Daniel King – A Summer Simul in Hanwell

7/22/2013 – The fourteenth day of July 2013 proved to be scorching hot, but this did not deter chess enthusiasts in Oxfordshire, England, from appearing for a body and mind battle against chess GM and trainer Daniel King. According to organiser Carl Portman, in such events it is critical to avoid "taciturn introverts" and invite a gregarious grandmaster, willing to engage with the players.

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Daniel King – A Summer Simul in Hanwell

Report by Carl Portman

It is not enough to get just any old grandmaster to give a simultaneous exhibition. Experience has taught me that engaging the right GM is crucial. One does not require taciturn introverts. What you need is a gregarious soul, willing to engage with players at club level; someone who will talk openly about chess and the broader issues of life.  Danny can do this as well as play the guitar and other instruments so competently that he can be found gigging in pubs and clubs when he is not making DVD’s for ChessBase or writing articles for magazines. He is also a rare animal amongst GM’s in that he actually drives a car! He’s seen a bit of life has Danny and I always saw him as the perfect (gentle)man for the job.

A relaxed Danny King

It was with great pleasure then that the little English village of Hanwell in Banbury welcomed Grandmaster Daniel King for a twenty-board simultaneous exhibition. The fourteenth day of July 2013 proved to be a scorching hot one, but this never distracted the protagonists from the task at hand – fighting chess. Then again, as I write this, the cyclists are on their second run up the Alpe d'Huez in the Tour de France – a cruel physical effort. Danny was about to engage in a quantum intellectual effort, thus it was a day for both body and mind.

Several villagers gave of their time to help on the day, serving tea and several varieties of delightful homemade cakes including jam sponge, coffee, flapjacks and scones which were all eagerly devoured. The locals were fascinated with ‘this chess thing’, and one lady likened the afternoon’s events to a ballet which was well orchestrated as the games developed in step pieces and moves. I found this analogy to be rather quaint. In terms of playing strength we did have an ECF grade 223 on top board but this rapidly dropped to include county players and club players. Danny played a ‘collective’ grade of 2595 so a good old battle was in the offing.

This then was grass roots chess akin to bringing a Premiership football team to your local park. Everyone in the chess world knows who Danny is and many club players have purchased the ChessBase DVDs or read his various chess columns to improve their own game. This is not to forget the excellent live commentary that he provides from various tournaments online.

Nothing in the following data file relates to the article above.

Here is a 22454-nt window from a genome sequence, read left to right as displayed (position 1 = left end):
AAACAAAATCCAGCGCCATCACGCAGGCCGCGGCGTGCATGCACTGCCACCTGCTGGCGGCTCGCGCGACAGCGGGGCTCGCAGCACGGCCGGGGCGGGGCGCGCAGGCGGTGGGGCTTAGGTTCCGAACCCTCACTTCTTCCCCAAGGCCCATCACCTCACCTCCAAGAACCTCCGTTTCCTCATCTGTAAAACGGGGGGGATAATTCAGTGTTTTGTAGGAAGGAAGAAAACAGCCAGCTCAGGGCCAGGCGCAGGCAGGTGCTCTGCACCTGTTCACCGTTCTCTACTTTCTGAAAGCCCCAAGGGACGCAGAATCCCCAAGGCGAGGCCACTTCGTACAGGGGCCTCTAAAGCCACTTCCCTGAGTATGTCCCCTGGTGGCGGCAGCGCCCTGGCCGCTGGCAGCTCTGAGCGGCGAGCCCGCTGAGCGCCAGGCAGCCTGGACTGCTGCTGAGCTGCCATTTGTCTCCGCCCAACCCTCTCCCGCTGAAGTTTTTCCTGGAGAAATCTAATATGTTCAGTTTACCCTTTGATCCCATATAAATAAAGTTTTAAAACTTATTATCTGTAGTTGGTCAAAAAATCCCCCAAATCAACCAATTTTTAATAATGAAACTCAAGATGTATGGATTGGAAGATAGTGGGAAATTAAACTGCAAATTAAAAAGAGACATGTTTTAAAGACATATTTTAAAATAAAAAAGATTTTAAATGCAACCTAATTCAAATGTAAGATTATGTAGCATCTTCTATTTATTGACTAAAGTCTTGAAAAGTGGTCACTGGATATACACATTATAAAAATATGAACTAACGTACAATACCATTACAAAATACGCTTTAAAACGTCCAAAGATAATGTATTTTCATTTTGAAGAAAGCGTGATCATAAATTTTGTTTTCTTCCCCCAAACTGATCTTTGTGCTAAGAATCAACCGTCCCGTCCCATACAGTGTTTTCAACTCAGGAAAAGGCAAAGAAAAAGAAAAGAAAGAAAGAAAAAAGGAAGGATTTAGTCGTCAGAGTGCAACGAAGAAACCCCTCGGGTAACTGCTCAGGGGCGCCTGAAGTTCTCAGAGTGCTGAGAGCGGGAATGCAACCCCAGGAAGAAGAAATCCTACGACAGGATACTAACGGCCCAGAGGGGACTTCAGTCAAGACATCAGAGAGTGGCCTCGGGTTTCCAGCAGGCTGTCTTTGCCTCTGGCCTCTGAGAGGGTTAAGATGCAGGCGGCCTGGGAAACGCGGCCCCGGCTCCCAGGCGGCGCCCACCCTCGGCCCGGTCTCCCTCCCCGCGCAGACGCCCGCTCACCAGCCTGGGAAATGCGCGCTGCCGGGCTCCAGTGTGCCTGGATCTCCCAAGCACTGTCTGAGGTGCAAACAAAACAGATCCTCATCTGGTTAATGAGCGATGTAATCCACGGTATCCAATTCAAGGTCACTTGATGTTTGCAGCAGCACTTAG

Danny looks on in awe at Carl Portman’s jacket

I described him in my opening welcome as the epitome of the ‘keep calm and carry on’ school of thought, explaining that when fellow grandmasters are losing their heads with all the myriad possibilities at the board Danny will often retort ‘let’s not get carried away; let’s check that again’ which gives us amateurs more time to understand what the heck is going on.

Just before arrival at the village hall, we popped to my house to catch a few minutes of the first Test (cricket) as England were beating Australia, but only just. Both Danny and I were somewhat disappointed to leave it at such a crucial time near the end, to go to the venue, but such is life. So keen though was he to get the final result that he did not mind being interrupted during the simul with a ‘thumbs up’ from a spectator to signify an England win.

I have long since liked the idea of a junior making the (symbolic) first move for a player, as they do at Malcolm Pein's London Chess Classic. It was with this in mind that I asked Aleks Skwirzynski (AKA Wing Commander Aleks) from the village, and a keen chess player, to play Danny’s first move which would either be accepted or rejected. Aleks approached the board and confidently pushed the d-pawn two squares. Danny very kindly accepted it saying “Well it isn’t what I might usually play, but what the heck, I’ll play it”. Young Aleks was delighted!

I last engaged Danny in a simul way back in 1993, just after he had appeared as a commentator with Carol Vorderman on television for the Short-Kasparov PCA world championship match. Though this has spanned two centuries now, he looks even younger than he did back then! It really is quite remarkable considering both he and I share the same birthday next time around and we’ll both be able to go on holidays that others don’t qualify for!

Is Danny giving the photographer a message to go away?

As the games began Danny bounded energetically from board to board, and my photographer friend, who had never been to a chess event, was stunned at the speed, believing that he would have had time to snap each player shaking hands with the Grandmaster. He soon learned that GM’s move quickly at the start of a simul and that chess does not have to be a slow game!